Create a Ghoulishly Fun Halloween Party Invite With Image Transfers

I love Halloween. The costumes, the parties and all that candy! It’s a trifecta of fun. If you’re hosting a party, think about making a special invitation! This activity will get you into the spirit of the holiday. I’m going to create a custom invitation by hand using one of my favorite art materials — matte medium.

Learn how to transfer an image onto paper for a ghoulishly fun Halloween party invitation!

Image transfer

Matte medium, also known as Modge Podge, can be used in a variety of ways. We’ll use it to transfer a series of Halloween-related drawings I did onto paper. After those images are on paper, we can paint or draw on top of them. How fun!

To get started, here are the tools I’m using:

  • Distilled water (this is important — make sure it’s not tap water)
  • Sponge brush
  • Acrylic matte medium
  • Image(s) you want to transfer (printed from a laser printer works best)

tools for image transfers

1. Copy the images you want to transfer

I picked some drawings out of my sketchbook and copied them on a Xerox printer. Laser tone is important in this process. If you use an ink jet printer, there’s a chance the images you try to transfer will become distorted and bleed.

You can see they aren’t too large and make sense for the scale of my invitation. Cut around the images to make sure you don’t have a border.

2. Soak the paper

soaking paper

Using a small dish, I soaked each image that I wanted to transfer. Not long enough that it disintegrates, but long enough to ensure it’s really soaked through.

3. Prepare your surface

matte medium on paper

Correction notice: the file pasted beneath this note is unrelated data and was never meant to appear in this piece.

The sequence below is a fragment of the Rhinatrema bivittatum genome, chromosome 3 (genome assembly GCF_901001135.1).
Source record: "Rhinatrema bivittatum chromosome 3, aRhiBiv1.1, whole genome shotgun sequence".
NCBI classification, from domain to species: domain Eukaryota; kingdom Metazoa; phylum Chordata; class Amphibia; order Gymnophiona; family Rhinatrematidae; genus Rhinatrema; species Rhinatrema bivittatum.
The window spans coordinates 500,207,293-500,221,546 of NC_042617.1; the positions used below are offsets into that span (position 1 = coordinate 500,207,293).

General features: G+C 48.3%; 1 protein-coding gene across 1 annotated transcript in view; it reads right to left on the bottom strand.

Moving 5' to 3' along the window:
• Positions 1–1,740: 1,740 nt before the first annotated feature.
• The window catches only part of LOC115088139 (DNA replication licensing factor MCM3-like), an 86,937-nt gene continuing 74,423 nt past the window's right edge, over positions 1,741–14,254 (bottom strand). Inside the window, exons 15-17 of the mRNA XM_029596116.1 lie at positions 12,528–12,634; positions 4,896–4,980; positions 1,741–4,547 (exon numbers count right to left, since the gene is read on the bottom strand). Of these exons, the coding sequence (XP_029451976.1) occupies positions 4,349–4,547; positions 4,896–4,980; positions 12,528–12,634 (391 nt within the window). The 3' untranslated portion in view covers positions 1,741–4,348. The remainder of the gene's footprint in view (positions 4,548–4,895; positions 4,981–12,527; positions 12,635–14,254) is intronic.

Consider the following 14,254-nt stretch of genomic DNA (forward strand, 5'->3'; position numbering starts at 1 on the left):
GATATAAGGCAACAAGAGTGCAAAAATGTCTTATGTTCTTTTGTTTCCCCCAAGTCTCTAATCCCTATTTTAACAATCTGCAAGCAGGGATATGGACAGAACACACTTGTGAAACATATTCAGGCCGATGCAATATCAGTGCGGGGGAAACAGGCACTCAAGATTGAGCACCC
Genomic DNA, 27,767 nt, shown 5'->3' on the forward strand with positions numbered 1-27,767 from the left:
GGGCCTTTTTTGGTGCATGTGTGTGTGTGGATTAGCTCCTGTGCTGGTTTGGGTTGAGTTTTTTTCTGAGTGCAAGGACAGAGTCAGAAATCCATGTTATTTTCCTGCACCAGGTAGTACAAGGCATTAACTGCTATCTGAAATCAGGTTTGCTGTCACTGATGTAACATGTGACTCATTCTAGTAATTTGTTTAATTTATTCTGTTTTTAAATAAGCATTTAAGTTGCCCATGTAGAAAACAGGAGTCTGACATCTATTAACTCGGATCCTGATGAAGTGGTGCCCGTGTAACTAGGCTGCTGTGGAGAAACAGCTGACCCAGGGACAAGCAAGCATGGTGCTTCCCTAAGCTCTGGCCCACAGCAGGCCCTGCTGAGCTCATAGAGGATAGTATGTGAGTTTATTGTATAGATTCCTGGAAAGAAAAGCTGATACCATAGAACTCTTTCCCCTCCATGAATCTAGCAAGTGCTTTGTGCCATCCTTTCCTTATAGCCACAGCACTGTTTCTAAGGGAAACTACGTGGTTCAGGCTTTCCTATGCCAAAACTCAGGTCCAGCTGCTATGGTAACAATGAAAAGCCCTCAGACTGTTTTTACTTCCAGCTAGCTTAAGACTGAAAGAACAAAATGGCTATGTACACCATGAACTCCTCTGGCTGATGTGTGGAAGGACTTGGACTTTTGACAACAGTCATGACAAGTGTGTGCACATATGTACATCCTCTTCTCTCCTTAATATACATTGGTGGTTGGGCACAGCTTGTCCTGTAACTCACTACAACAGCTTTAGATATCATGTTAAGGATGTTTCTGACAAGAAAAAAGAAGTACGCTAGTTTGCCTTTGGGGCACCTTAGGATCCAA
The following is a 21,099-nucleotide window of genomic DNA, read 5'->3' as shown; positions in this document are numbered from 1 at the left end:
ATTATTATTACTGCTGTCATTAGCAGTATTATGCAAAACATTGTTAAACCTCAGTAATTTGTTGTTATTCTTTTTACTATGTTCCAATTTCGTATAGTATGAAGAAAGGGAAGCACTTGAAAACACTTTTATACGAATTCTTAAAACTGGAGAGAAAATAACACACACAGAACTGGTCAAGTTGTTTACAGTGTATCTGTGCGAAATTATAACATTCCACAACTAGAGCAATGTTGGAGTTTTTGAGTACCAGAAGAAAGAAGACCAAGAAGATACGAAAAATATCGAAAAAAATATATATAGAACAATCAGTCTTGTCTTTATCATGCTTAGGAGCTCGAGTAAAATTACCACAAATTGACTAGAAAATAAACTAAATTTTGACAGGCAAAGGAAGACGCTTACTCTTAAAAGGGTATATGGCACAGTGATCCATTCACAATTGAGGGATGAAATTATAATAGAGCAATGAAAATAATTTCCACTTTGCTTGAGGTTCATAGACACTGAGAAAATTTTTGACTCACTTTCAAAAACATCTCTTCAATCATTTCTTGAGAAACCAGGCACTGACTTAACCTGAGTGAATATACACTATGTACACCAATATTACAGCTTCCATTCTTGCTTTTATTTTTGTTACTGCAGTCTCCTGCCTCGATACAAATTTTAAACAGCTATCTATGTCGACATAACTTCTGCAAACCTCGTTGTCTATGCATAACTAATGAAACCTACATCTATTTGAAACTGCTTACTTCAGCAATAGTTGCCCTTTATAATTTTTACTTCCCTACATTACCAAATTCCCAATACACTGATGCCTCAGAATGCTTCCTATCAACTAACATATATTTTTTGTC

pressing down on paper

Here’s the part where you’ll need to work quickly. While your paper images are still wet, use the sponge brush to evenly coat the new surface with matte medium. Then, place your cutout images face down on the paper.

smoothing over image

After all of the images are on the new piece of paper, seal them with the matte medium. Use your sponge brush to gently smooth everything over and add a thin layer of the material. After that, I’d recommend taking a card and firmly pressing while you go over the image. Make sure every part of the image is stuck to the page. Otherwise, it won’t transfer.

4. Play the waiting game

peeling off the image

Everything’s down, and now it’s time to wait for everything to mostly dry. I say “mostly” dry because you still want it to be a little tacky so you can start peeling and rubbing the paper away. I find this to be the most difficult part of the whole process. I’m always anxious to see whether or not everything transferred correctly!

image transfer
close up of image transfer
Tip: If you’re having trouble getting the paper to peel up, try using a little bit of olive oil to soften it. You might need to apply another layer of matte medium afterwards. This can be a tricky technique to get right. Practice makes perfect! You can see that my image didn’t completely transfer, but I’m okay with that.

painting on image
paint on image

So, now we have a surface that’s ready to paint on. I “set the stage” with my Halloween-themed drawings, and then started to use acrylic pigment to fill it with details. Remember, if you’re going to make an invitation, be sure to leave space for text!

What will your Halloween invitation look like?

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